Millennials are universally more engaged in corporate social responsibility (CSR) efforts, according to new research from Cone Communications. This includes everything from buying products associated with a cause they care about to using their online networks to amplify social and environmental messages.
The 2015 Cone Communications Millennial CSR Study reveals that more than nine-in-10 Millennials would switch brands to one associated with a cause (91% vs. 85% U.S. average) and two-thirds use social media to engage around CSR (66% vs. 53% U.S. average).
The study examines the unique attitudes, perceptions and behaviors of different Millennial segments, including the young Millennial, mature Millennial, Millennial female, Millennial male, affluent Millennial and Millennial mom.
Millennials are more fervent in their support of corporate social and environmental efforts and are, above and beyond, more likely to say they would participate in CSR initiatives if given the opportunity, the report says. They are more willing to purchase a product with a social or environmental benefit; tell friends and family about CSR efforts; voice opinions to a company about its CSR efforts; and volunteer for a cause supported by a company they trust.
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Interestingly, Millennials also are prepared to make personal sacrifices to make an impact on issues they care about, the research says, whether that’s paying more for a product, sharing products rather than buying or taking a pay cut to work for a responsible company.
Engaging Millennials in CSR efforts can trigger a positive advantage to company reputation and bottom-line.
Millennials want companies to tell them how they are striving to improve the world around them and more than 93 percent feel better about companies upon learning of those efforts. However, companies must reach Millennials with the right content via the preferred mix of communications channels.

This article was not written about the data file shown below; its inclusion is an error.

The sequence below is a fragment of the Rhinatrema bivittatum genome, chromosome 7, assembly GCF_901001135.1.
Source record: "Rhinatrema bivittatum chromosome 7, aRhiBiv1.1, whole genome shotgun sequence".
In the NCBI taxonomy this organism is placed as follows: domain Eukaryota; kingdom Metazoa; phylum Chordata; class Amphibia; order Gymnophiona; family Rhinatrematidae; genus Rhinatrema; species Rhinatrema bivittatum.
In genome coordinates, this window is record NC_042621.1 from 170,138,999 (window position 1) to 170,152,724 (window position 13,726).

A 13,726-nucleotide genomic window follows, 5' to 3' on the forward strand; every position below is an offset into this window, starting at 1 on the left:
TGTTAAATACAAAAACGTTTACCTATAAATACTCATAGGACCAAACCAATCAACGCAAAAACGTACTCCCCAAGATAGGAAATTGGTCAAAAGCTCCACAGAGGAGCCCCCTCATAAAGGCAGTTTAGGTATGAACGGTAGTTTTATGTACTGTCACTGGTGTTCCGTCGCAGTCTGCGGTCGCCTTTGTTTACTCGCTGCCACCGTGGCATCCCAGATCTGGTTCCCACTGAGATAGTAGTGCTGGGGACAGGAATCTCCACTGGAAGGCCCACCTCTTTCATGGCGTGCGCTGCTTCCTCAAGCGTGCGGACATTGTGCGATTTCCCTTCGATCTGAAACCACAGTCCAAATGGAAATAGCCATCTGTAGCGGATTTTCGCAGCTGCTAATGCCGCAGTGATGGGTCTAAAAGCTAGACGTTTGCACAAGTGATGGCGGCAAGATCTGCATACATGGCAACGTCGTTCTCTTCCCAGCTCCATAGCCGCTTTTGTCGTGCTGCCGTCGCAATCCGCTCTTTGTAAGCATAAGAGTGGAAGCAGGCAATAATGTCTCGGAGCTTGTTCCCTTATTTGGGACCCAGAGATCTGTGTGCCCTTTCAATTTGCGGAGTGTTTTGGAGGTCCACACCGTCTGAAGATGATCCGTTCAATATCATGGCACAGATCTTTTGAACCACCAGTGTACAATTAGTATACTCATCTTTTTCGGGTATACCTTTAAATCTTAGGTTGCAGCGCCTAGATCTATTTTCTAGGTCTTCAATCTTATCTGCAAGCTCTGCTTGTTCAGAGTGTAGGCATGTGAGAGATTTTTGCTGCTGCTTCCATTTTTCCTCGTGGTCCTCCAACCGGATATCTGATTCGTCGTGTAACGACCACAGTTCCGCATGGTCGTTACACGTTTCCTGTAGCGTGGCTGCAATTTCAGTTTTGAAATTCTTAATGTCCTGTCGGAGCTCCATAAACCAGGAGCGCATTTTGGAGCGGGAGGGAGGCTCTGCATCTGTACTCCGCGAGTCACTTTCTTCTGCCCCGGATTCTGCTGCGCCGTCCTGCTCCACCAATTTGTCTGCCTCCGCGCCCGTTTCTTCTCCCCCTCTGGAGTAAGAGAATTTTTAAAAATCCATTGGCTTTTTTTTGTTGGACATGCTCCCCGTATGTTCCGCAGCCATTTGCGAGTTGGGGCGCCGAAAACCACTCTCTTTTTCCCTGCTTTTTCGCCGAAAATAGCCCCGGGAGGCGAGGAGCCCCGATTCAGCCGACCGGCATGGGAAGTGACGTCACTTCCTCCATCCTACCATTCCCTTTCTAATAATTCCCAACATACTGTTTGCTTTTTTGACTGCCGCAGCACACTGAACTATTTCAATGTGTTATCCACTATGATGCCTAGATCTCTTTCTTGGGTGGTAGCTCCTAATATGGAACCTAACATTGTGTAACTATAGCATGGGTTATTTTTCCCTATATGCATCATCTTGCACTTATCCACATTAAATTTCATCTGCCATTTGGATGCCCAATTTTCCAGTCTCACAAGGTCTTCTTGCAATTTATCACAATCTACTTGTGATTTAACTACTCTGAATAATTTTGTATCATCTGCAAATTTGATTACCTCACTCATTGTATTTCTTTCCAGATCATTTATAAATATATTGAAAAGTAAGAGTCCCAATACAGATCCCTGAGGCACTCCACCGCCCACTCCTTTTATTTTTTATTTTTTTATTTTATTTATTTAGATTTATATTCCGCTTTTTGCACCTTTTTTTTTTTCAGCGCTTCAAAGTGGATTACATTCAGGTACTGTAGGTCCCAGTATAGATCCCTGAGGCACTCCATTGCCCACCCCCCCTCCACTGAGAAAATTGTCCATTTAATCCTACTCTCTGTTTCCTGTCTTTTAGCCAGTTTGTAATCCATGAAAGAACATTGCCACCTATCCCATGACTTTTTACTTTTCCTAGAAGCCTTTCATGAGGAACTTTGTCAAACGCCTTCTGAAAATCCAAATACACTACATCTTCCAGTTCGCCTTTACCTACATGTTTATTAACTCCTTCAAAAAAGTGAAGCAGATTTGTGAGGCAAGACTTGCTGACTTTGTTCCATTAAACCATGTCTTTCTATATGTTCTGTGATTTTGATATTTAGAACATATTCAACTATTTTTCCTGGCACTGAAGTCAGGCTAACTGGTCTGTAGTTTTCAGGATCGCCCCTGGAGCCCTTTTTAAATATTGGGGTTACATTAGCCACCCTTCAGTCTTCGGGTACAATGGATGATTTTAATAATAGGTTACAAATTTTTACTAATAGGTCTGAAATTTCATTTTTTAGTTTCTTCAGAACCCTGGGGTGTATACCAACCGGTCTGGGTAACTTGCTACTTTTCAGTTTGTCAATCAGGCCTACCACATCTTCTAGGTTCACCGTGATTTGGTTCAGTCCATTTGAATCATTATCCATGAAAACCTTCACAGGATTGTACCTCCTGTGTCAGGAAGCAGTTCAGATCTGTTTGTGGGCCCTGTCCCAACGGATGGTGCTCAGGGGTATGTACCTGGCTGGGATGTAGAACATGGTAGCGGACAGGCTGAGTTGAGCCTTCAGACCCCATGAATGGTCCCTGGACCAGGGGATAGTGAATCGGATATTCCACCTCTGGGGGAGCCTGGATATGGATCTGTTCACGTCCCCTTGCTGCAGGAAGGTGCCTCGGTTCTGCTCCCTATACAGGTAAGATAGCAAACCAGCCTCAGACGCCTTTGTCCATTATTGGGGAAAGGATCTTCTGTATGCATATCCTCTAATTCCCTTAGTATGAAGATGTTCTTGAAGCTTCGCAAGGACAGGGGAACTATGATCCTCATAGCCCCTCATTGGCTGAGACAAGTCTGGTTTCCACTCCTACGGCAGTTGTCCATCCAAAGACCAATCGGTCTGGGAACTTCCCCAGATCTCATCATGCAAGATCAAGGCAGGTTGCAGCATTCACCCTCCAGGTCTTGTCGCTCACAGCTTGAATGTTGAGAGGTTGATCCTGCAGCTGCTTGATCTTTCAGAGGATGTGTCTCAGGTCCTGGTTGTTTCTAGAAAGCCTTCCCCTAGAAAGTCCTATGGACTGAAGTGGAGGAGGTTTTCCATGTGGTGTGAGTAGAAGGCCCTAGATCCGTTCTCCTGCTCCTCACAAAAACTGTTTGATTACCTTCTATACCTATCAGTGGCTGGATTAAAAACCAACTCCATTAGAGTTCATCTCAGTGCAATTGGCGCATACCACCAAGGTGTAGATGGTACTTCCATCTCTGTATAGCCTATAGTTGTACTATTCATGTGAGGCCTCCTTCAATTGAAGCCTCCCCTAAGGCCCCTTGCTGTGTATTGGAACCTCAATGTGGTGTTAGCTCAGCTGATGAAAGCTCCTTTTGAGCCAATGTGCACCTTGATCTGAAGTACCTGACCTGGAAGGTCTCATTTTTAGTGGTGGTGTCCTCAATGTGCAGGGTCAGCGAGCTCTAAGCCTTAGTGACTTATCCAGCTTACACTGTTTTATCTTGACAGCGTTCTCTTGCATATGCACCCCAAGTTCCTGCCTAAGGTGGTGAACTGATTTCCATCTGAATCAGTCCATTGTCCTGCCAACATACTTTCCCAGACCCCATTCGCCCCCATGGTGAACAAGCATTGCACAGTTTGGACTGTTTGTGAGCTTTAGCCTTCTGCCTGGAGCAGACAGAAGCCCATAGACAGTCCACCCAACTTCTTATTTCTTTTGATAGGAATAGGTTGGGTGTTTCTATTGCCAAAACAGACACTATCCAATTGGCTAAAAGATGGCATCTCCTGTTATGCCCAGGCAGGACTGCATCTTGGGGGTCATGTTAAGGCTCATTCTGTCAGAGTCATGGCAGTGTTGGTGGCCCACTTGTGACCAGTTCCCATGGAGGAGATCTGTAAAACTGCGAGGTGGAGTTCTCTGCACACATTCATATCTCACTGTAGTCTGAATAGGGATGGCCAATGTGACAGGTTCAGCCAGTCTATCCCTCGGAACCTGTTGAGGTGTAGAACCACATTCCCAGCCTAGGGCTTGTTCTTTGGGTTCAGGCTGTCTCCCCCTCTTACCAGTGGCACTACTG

Traditional communications channels are less effective with this demographic, the research finds. Rather, engaging them on social media with quality and entertaining CSR messaging is key.
But there is no “one-size-fits-all” strategy for communicating effectively to Millennials. The research reveals marked nuances among age groups, gender, income and life stage. It’s important to hyper-target specific Millennial segments with the preferred type of CSR content, in the most effective communications channel with the desired call-to-action.
This is the latest in a long line of research focused on figuring out how to market to Millennials. Although this demographic’s behavior suggests they are more eco-conscience, a 2014 survey by the Pew Research Center found that only 32 percent of American Millennials see themselves as environmentalists. This is in stark contrast to 42 percent of Americans born between 1965 and 1980 and 44 percent of those born after 1945.
There is an overall trend that U.S. consumers are shifting to environmentalism in their purchasing decisions. A recent survey suggests consumers are largely unaware of the severity of global resource scarcity, but their choice of packaging would be impacted if they had readily available information on how renewable materials mitigate climate change.